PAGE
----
HPOU will tackle those tough workman’s comp issues by providing members in-house legal counsel services

It is no secret to anyone that has been through a serious on-duty injury that workman’s comp has become a bureaucratic nightmare.

The City’s third-party administrator of workman’s comp insurance is Tristar. In most cases Tristar’s first inclination is to deny costly treatments/procedures, but at the same time attempt to get you back to work quickly. If those two things seem diametrically opposed to each another, it’s because they are.

Issues with workman’s comp is nothing new but the frequency with which it is happening is increasing. As we saw the pattern developing a few years ago, the HPOU introduced a free service to the membership, Doctors Council of Texas. This is a network of doctors who are experienced in the workman’s comp field (and paperwork) and officers have seen success in having their treatment go smoother if they contact Doctors Council after an on-duty injury.

In addition, board members of the HPOU have learned the details of workman’s comp law to the best of our ability in order to deal with the division of Workers Compensation with the City. We have experienced great success in getting treatment approvals faster and getting people back to work quicker. However, it was not enough.

That is why one of my first acts as president back in January was to visit with our exceptional legal team members and informed them that one would have to begin cross training as a workman’s comp attorney. Chad Hoffman graciously volunteered to take on this herculean task.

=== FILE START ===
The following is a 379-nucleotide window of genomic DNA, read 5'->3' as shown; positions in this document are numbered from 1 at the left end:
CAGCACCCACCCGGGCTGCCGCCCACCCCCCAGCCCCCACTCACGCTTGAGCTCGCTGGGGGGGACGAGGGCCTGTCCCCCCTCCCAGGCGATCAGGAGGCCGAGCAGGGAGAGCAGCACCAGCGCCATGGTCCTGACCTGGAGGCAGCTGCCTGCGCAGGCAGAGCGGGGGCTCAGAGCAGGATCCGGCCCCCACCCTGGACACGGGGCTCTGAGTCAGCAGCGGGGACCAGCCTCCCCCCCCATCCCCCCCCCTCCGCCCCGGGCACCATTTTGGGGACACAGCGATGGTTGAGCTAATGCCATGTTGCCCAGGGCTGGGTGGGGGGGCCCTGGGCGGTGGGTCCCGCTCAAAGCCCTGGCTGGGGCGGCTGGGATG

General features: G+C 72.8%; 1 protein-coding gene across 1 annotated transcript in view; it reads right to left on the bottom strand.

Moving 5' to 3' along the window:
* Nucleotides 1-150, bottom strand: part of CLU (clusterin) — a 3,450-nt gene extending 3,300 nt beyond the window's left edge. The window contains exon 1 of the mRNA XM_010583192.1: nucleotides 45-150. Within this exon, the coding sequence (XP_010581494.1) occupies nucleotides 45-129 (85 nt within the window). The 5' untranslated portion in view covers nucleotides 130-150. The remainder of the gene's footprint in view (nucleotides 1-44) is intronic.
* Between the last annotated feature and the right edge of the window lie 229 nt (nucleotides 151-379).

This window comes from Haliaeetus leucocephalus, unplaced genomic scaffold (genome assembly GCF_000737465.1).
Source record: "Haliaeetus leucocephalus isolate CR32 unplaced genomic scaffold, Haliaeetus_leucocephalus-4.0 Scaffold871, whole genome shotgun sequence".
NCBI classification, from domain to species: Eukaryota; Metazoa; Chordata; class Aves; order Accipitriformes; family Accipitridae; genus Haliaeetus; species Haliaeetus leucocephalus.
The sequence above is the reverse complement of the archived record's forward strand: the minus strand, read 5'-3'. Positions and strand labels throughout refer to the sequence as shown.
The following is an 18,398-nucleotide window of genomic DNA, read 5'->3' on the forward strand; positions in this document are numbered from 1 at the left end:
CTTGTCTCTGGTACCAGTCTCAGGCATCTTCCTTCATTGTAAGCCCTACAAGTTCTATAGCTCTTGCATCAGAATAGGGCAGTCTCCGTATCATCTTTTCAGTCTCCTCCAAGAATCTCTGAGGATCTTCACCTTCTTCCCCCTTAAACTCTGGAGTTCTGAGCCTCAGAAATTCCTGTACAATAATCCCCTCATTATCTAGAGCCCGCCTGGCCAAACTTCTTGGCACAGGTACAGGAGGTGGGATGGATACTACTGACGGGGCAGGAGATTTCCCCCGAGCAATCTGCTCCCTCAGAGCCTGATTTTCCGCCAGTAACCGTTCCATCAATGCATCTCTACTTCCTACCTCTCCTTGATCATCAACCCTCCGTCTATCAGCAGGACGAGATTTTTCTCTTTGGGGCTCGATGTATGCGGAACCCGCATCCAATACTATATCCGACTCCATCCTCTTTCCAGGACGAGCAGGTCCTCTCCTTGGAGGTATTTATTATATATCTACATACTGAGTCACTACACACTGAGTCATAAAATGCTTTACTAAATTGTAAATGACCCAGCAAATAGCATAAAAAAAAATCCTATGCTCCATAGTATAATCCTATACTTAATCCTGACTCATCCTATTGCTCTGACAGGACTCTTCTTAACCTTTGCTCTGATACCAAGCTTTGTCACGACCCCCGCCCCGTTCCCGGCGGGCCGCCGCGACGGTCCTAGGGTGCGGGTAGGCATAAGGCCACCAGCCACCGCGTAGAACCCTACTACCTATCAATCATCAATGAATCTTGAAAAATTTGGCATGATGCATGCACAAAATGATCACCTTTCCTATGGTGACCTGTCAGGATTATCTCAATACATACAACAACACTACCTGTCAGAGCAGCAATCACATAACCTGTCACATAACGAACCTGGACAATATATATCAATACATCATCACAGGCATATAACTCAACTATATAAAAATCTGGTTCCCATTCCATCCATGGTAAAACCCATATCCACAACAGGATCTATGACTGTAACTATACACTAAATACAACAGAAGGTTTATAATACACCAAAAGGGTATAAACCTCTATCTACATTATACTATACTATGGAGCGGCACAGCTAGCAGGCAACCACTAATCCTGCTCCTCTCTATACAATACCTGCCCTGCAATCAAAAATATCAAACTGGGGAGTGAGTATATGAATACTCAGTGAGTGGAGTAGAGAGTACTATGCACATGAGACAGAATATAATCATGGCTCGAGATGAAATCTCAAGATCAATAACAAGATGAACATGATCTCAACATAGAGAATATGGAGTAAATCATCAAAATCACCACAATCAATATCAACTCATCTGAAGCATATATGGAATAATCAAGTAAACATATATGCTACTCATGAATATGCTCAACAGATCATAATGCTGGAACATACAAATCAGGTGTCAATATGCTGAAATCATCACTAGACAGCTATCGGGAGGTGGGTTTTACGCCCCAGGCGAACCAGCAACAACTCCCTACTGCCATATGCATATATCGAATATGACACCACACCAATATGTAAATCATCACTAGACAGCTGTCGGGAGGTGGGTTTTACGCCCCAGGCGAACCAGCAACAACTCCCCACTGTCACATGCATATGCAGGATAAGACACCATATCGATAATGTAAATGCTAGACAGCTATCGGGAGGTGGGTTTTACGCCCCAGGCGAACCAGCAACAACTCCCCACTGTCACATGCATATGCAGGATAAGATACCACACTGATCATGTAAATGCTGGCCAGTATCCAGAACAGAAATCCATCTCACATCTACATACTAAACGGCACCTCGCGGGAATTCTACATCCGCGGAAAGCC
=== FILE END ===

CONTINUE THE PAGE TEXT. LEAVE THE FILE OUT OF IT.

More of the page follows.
This service was not immediately announced because Chad needed and will continue to need time to get up to speed on this whole new area of law. I am proud to announce that we will now have an in-house legal counsel at the HPOU for workman’s comp. This is an extremely cost-effective way to provide a much-needed service to the membership without having to spend hundreds of thousands of dollars having a specialist on retainer.

As we begin ramping up this service, there is a favor I need to ask of all of you. If you are experiencing issues with workman’s comp or you know someone who is, please reach out and tell us. If you don’t contact us and let us know you are having problems, we are unable to assist you.

Please don’t suffer in silence and hope the system will take care of you, because the laws are stacked against the employees.

In addition to offering Doctors Council of Texas and now in-house legal counsel to combat the many problems of workman’s comp, we will be exploring options in the contract to supersede the restrictive state laws surrounding workman’s comp. We will attempt to put a process in place that can speed up getting treatments/procedures approved so that we can get officers healthy and back to work quicker.

Contract

Contract negotiation time is upon us. We have sent notice to Mayor Turner and the City legal team that we would like to begin negotiations the week of March 5. For those that have not been here for a contract negotiation or don’t remember from the last one, negotiations last anywhere from six to eight months and when we have a completed product it will be rolled out to the full membership for a vote.

The contract negotiation team will consist of myself, Ray Hunt, Doug Griffith, Ken Nealy, Tom Hayes, Marco Lopez, Thomas Hardin and our attorneys Bob Armbruster and Aaron Suder.

This team will of course be supplemented with input from the entire HPOU Board, which will be constantly briefed on what is going in the negotiating room.

I must remind you that we must keep the negotiations confidential, although I know everyone cannot resist asking (I get it) but try to be respectful of the process and know that we all have a vested interest in securing a good contract.

After all, my wife (also an HPD officer) is not going to be happy unless I get her a raise!

As always, be safe out there and if you need anything I am only a phone call, text, email, message on Facebook, DM on twitter (@JoeGamaldi), away.